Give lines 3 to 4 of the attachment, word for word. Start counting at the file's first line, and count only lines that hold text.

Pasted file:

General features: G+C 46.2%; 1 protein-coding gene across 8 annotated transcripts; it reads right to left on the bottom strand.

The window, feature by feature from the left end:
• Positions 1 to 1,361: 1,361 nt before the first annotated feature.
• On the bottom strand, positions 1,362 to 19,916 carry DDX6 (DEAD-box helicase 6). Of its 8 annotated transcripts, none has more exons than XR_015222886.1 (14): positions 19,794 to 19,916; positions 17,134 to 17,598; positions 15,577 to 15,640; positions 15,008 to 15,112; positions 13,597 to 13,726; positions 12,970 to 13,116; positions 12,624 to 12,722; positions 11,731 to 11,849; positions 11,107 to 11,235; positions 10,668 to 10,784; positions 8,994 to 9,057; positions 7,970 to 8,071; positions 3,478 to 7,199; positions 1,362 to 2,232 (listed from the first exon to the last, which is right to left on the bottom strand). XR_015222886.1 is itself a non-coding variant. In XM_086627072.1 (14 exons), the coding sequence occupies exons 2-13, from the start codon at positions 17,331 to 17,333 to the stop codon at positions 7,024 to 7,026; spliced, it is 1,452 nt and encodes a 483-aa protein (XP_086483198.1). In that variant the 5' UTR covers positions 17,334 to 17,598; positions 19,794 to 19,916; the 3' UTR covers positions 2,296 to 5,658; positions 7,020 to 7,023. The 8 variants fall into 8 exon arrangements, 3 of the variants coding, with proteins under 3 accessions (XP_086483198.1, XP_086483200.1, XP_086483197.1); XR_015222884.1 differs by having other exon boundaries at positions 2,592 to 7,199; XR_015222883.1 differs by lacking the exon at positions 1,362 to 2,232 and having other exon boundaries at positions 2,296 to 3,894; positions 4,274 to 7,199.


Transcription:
• Positions 1 to 1,361: 1,361 nt before the first annotated feature.
• On the bottom strand, positions 1,362 to 19,916 carry DDX6 (DEAD-box helicase 6). Of its 8 annotated transcripts, none has more exons than XR_015222886.1 (14): positions 19,794 to 19,916; positions 17,134 to 17,598; positions 15,577 to 15,640; positions 15,008 to 15,112; positions 13,597 to 13,726; positions 12,970 to 13,116; positions 12,624 to 12,722; positions 11,731 to 11,849; positions 11,107 to 11,235; positions 10,668 to 10,784; positions 8,994 to 9,057; positions 7,970 to 8,071; positions 3,478 to 7,199; positions 1,362 to 2,232 (listed from the first exon to the last, which is right to left on the bottom strand). XR_015222886.1 is itself a non-coding variant. In XM_086627072.1 (14 exons), the coding sequence occupies exons 2-13, from the start codon at positions 17,331 to 17,333 to the stop codon at positions 7,024 to 7,026; spliced, it is 1,452 nt and encodes a 483-aa protein (XP_086483198.1). In that variant the 5' UTR covers positions 17,334 to 17,598; positions 19,794 to 19,916; the 3' UTR covers positions 2,296 to 5,658; positions 7,020 to 7,023. The 8 variants fall into 8 exon arrangements, 3 of the variants coding, with proteins under 3 accessions (XP_086483198.1, XP_086483200.1, XP_086483197.1); XR_015222884.1 differs by having other exon boundaries at positions 2,592 to 7,199; XR_015222883.1 differs by lacking the exon at positions 1,362 to 2,232 and having other exon boundaries at positions 2,296 to 3,894; positions 4,274 to 7,199.